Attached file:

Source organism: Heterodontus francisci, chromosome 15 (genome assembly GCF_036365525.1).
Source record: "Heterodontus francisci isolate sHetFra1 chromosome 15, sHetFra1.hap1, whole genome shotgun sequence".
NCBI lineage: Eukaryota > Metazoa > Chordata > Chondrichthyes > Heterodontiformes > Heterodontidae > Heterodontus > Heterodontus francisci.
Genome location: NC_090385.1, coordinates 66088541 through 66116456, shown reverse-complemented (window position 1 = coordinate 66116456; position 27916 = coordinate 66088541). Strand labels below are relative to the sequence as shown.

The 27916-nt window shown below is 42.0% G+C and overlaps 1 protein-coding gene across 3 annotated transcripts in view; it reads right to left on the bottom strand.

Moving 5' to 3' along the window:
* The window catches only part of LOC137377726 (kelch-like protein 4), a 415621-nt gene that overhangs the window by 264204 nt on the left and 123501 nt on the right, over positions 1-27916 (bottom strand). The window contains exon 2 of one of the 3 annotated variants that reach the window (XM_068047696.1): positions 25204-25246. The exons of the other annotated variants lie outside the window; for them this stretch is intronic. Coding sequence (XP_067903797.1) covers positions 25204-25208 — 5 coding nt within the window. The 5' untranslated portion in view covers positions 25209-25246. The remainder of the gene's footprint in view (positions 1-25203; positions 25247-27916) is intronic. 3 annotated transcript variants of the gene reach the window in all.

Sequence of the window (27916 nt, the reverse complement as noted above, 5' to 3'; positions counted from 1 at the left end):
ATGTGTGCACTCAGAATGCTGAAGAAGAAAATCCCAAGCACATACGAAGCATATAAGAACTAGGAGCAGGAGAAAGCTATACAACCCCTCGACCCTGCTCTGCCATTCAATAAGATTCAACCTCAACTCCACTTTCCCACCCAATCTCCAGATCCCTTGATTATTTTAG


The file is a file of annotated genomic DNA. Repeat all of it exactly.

Source organism: Heterodontus francisci, chromosome 15 (genome assembly GCF_036365525.1).
Source record: "Heterodontus francisci isolate sHetFra1 chromosome 15, sHetFra1.hap1, whole genome shotgun sequence".
NCBI lineage: Eukaryota > Metazoa > Chordata > Chondrichthyes > Heterodontiformes > Heterodontidae > Heterodontus > Heterodontus francisci.
Genome location: NC_090385.1, coordinates 66088541 through 66116456, shown reverse-complemented (window position 1 = coordinate 66116456; position 27916 = coordinate 66088541). Strand labels below are relative to the sequence as shown.

The 27916-nt window shown below is 42.0% G+C and overlaps 1 protein-coding gene across 3 annotated transcripts in view; it reads right to left on the bottom strand.

Moving 5' to 3' along the window:
* The window catches only part of LOC137377726 (kelch-like protein 4), a 415621-nt gene that overhangs the window by 264204 nt on the left and 123501 nt on the right, over positions 1-27916 (bottom strand). The window contains exon 2 of one of the 3 annotated variants that reach the window (XM_068047696.1): positions 25204-25246. The exons of the other annotated variants lie outside the window; for them this stretch is intronic. Coding sequence (XP_067903797.1) covers positions 25204-25208 — 5 coding nt within the window. The 5' untranslated portion in view covers positions 25209-25246. The remainder of the gene's footprint in view (positions 1-25203; positions 25247-27916) is intronic. 3 annotated transcript variants of the gene reach the window in all.

Sequence of the window (27916 nt, the reverse complement as noted above, 5' to 3'; positions counted from 1 at the left end):
ATGTGTGCACTCAGAATGCTGAAGAAGAAAATCCCAAGCACATACGAAGCATATAAGAACTAGGAGCAGGAGAAAGCTATACAACCCCTCGACCCTGCTCTGCCATTCAATAAGATTCAACCTCAACTCCACTTTCCCACCCAATCTCCAGATCCCTTGATTATTTTAG